"The key to healthy snacks is to plan them so that you are not snacking impulsively," says Joan Salge Blake, MS, RD, LDN, clinical associate professor at Boston University. "You can use a healthy snack to add important nutrients you need in your diet and to keep you away from those empty calories at the vending machine."

Benefits of Healthy Snacks

The key to healthy snacking is picking healthy snack foods. "Choose foods that you need in your diet, like low-fat dairy products for calcium and vitamin D, and fruits, vegetables, and whole grains. Studies show that Americans need more of these nutrients, and your snack is a good place to get them," says Blake. Healthy snacks can also:

Control hunger. Snacks that are high in fiber like fruits, vegetables, and whole grains make you feel full; therefore, you'll be less likely to overeat at mealtime.
Boost energy. Timing snacks throughout your day can keep you energized and alert.
Curb cravings. Planning a healthy snack during your day will help you avoid indulgences like a chocolate bar or chips.
Tips for Snacking

Strategizing your snacking habits will help you make smarter choices about what and when to eat. "You need to develop healthy eating habits around snacking just as you do with the rest of your diet. Mindless snacking should be avoided," warns Blake. Here are some additional smart snacking tips:

Control portions. Snacks should be kept to about 250 calories.
Consider timing. Blake recommends snacking when you’re hungry and need the energy, such as mid-morning and mid-afternoon, and avoiding after-dinner snacking.
Plan ahead. Make healthy snacks at home and bring them with you. Take along healthy beverages, too, so you won’t be tempted by soda.
Make the right selections. Healthy snacking requires healthy shopping. First, learn to read — and understand — the information on food labels. Just because a food says "all natural" doesn't mean it's good for you. “Natural” juice drinks can be filled with sugar, and an average granola bar gets 35 percent of its calories from fat.
Examples of Healthy Snacks

There are many healthy snack options available. "Try fortified yogurts, or mix some protein and fiber for a healthy snack. A slice of cheese on top of a slice of apple will give you protein for energy and fiber to fill you up. Another great choice is 100-calorie microwave popcorn. Popcorn is a filling, whole-grain snack," says Blake. Here are some other snacks that’ll please your palate:

Chopped raw vegetables with low-fat dip, dressing, or peanut butter
Bread sticks, whole-grain pretzels, or sliced pita bread with hummus or spicy mustard
Frozen fruit in an ice pop or blended into a smoothie
Homemade trail mix of whole-grain cereal with chopped nuts and dried berries
With these tips and the right planning, snacking can be both an enjoyable and nutritious part of your diet.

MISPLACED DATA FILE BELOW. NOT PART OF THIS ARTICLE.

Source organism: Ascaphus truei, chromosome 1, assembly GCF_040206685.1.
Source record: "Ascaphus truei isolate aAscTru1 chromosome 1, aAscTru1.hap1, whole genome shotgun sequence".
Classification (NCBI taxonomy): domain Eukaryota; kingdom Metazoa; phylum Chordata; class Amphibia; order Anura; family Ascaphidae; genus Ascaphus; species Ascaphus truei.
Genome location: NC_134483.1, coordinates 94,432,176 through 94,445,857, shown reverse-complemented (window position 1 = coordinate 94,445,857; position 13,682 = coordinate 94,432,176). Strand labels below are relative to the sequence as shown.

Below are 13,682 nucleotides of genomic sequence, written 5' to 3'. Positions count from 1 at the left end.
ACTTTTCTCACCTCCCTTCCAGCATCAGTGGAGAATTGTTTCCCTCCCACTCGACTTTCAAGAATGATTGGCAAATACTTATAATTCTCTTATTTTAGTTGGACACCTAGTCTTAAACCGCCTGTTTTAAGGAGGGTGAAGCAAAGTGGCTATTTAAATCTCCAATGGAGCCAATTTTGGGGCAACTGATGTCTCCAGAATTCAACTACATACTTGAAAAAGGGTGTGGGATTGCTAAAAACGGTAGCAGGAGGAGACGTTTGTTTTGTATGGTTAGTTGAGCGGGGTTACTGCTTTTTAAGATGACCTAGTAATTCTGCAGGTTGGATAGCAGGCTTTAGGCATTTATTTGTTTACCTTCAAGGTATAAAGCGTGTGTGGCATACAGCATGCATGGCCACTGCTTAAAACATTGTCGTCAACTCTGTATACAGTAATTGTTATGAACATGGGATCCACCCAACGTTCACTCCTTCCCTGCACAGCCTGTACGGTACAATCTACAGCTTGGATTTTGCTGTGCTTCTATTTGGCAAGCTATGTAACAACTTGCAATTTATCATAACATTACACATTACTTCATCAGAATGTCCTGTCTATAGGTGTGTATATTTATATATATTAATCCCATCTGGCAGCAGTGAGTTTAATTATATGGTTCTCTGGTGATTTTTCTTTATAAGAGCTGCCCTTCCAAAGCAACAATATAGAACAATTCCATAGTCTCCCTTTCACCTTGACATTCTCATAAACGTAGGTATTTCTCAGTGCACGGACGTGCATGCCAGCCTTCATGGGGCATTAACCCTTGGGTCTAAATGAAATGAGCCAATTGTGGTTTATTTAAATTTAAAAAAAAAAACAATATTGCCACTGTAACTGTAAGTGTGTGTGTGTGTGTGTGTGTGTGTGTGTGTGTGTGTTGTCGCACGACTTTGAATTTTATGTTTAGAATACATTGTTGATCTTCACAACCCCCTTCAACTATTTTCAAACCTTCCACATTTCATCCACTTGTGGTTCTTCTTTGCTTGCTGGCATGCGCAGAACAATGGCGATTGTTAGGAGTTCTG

Standing for Something

“Teach me your way, O Lord, and lead me on a level path because of my enemies.”

Reflection by Anthony B. Robinson

Who are your enemies? Do you have enemies? Sometimes, you get the impression that success in being a Christian would be being so nice as not to have any enemies whatsoever. Being a good Christian means being liked by all, being sort of like the “most popular student on campus.” Really?

Scripture is forever mentioning our enemies. Here the Psalmist prays that God would lead him “on a level path because of my enemies.” Jesus did not say, “Don’t have any enemies.” He said, “Love your enemies.”

While setting out to make enemies is certainly not the point, standing for something and making a difference will probably make you some enemies. Early in ministry I was stunned, frankly, by the number of people in one congregation who were disturbed by my leadership. I sought the counsel of a mentor who listened to my bewildered complaint. He then said, “If you’re not making some enemies, you’re probably not doing your job.” Are we, my Christian brothers and sisters, doing our job?

But the Psalmist, and Jesus, recognize that having enemies, which may come with the territory of faithfulness to Christ and his way, also brings with it spiritual danger. If we enjoy having enemies or focus overly much upon them, we are in danger of falling. Hence, the Psalmist prays, “Lead me on a level path because of my enemies.”

Dare to live in such a way that you could actually tick someone off. And don’t ever think that is the point. The point is not to have enemies. It is to live a life so centered in God and God’s way that it just might happen.


Grant me the courage, Lord, to live in a way that makes a difference, even makes enemies. And grant me the grace, if not to like, then to love my enemies. Amen.

About the Author

Tony Robinson, a United Church of Christ minister, is a speaker, teacher and writer

Thursday, January 20, 2011

Christians don't need Denial

As Christians we don’t need to traffic in denial. We can afford to be realists. We are free to face the truth about ourselves: good and bad are inextricably intertwined within us. Sometimes we act nobly, but even then our motivations can be mixed. This is not a hopeless admission. We are free to be realists because our hope is in God. In confession, we rely not on our own goodness, but on God’s forgiveness. The God in whose presence we see our lives with jarring clarity at the same time shows us that we are loved, nonetheless.